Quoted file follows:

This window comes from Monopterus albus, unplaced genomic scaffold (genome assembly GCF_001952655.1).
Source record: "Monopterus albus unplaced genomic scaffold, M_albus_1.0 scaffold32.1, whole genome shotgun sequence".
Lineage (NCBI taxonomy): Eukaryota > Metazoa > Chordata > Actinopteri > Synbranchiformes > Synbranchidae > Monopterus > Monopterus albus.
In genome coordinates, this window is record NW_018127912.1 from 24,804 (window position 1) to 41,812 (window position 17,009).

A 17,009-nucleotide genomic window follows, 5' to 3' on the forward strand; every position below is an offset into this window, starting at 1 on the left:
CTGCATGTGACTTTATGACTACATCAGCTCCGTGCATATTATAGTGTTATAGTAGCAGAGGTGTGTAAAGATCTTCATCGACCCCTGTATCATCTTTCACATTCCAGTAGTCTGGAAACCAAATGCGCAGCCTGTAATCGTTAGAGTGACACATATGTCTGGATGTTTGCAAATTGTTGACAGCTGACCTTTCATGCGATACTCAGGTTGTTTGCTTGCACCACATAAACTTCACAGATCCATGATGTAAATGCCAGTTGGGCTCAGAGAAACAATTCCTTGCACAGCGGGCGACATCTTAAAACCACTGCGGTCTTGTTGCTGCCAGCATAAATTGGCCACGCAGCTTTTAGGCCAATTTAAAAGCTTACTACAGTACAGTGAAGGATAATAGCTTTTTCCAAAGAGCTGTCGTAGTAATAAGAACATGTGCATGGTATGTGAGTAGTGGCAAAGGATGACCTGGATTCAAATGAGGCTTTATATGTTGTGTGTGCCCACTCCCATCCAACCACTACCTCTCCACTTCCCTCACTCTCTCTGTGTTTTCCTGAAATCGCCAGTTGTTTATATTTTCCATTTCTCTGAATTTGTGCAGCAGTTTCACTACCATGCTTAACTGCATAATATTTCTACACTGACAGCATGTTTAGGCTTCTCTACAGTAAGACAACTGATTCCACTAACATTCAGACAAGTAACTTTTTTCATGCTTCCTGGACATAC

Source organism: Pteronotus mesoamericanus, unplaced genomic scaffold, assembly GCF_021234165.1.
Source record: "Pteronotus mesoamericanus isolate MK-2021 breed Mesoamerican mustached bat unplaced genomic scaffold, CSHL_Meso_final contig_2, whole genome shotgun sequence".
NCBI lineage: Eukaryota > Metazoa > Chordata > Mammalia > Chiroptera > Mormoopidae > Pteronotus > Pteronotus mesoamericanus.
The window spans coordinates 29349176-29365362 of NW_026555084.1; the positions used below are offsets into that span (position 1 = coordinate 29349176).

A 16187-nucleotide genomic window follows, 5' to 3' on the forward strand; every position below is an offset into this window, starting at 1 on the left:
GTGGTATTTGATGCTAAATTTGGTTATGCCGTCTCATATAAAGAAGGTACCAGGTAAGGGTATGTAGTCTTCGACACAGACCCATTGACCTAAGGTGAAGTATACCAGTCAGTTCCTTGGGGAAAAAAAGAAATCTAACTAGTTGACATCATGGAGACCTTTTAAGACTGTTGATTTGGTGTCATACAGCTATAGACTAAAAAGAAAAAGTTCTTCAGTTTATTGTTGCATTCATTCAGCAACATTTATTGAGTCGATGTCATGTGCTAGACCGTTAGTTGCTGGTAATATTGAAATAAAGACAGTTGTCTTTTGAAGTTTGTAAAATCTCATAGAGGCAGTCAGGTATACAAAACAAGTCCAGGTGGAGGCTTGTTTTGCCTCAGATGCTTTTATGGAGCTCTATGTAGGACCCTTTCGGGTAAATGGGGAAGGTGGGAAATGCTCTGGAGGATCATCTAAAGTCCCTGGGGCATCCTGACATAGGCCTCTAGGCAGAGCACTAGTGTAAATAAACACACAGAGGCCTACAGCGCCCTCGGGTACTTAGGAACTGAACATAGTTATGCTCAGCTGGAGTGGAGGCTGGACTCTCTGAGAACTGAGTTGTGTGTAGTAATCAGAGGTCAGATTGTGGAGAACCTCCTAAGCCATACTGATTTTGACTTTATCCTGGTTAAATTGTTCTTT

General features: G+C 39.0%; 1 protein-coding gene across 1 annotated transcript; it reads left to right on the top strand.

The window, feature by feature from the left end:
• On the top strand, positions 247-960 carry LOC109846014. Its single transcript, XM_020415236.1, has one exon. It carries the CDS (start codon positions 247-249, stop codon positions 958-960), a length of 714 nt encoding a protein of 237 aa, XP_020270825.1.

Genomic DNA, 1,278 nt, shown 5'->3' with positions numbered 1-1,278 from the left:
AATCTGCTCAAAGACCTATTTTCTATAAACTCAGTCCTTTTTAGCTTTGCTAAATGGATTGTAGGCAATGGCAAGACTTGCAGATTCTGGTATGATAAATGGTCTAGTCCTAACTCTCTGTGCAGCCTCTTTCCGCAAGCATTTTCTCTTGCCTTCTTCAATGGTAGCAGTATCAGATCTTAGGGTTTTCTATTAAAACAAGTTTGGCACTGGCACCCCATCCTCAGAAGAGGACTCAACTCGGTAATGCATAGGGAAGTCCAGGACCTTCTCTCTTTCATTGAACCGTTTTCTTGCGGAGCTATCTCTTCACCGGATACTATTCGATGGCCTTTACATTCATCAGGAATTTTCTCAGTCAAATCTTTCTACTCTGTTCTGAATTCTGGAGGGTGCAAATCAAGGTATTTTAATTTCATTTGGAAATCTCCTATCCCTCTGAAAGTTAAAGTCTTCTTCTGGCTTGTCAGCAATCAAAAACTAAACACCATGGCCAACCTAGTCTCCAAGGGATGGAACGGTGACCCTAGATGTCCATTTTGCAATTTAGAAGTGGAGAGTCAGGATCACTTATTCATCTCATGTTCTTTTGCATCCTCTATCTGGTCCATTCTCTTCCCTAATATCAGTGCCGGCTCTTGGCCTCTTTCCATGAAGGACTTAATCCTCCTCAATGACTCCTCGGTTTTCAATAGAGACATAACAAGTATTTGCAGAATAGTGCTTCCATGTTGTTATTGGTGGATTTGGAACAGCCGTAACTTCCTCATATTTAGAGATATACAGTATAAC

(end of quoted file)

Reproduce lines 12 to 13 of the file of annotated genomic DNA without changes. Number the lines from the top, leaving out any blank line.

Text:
GTGGTATTTGATGCTAAATTTGGTTATGCCGTCTCATATAAAGAAGGTACCAGGTAAGGGTATGTAGTCTTCGACACAGACCCATTGACCTAAGGTGAAGTATACCAGTCAGTTCCTTGGGGAAAAAAAGAAATCTAACTAGTTGACATCATGGAGACCTTTTAAGACTGTTGATTTGGTGTCATACAGCTATAGACTAAAAAGAAAAAGTTCTTCAGTTTATTGTTGCATTCATTCAGCAACATTTATTGAGTCGATGTCATGTGCTAGACCGTTAGTTGCTGGTAATATTGAAATAAAGACAGTTGTCTTTTGAAGTTTGTAAAATCTCATAGAGGCAGTCAGGTATACAAAACAAGTCCAGGTGGAGGCTTGTTTTGCCTCAGATGCTTTTATGGAGCTCTATGTAGGACCCTTTCGGGTAAATGGGGAAGGTGGGAAATGCTCTGGAGGATCATCTAAAGTCCCTGGGGCATCCTGACATAGGCCTCTAGGCAGAGCACTAGTGTAAATAAACACACAGAGGCCTACAGCGCCCTCGGGTACTTAGGAACTGAACATAGTTATGCTCAGCTGGAGTGGAGGCTGGACTCTCTGAGAACTGAGTTGTGTGTAGTAATCAGAGGTCAGATTGTGGAGAACCTCCTAAGCCATACTGATTTTGACTTTATCCTGGTTAAATTGTTCTTT

General features: G+C 39.0%; 1 protein-coding gene across 1 annotated transcript; it reads left to right on the top strand.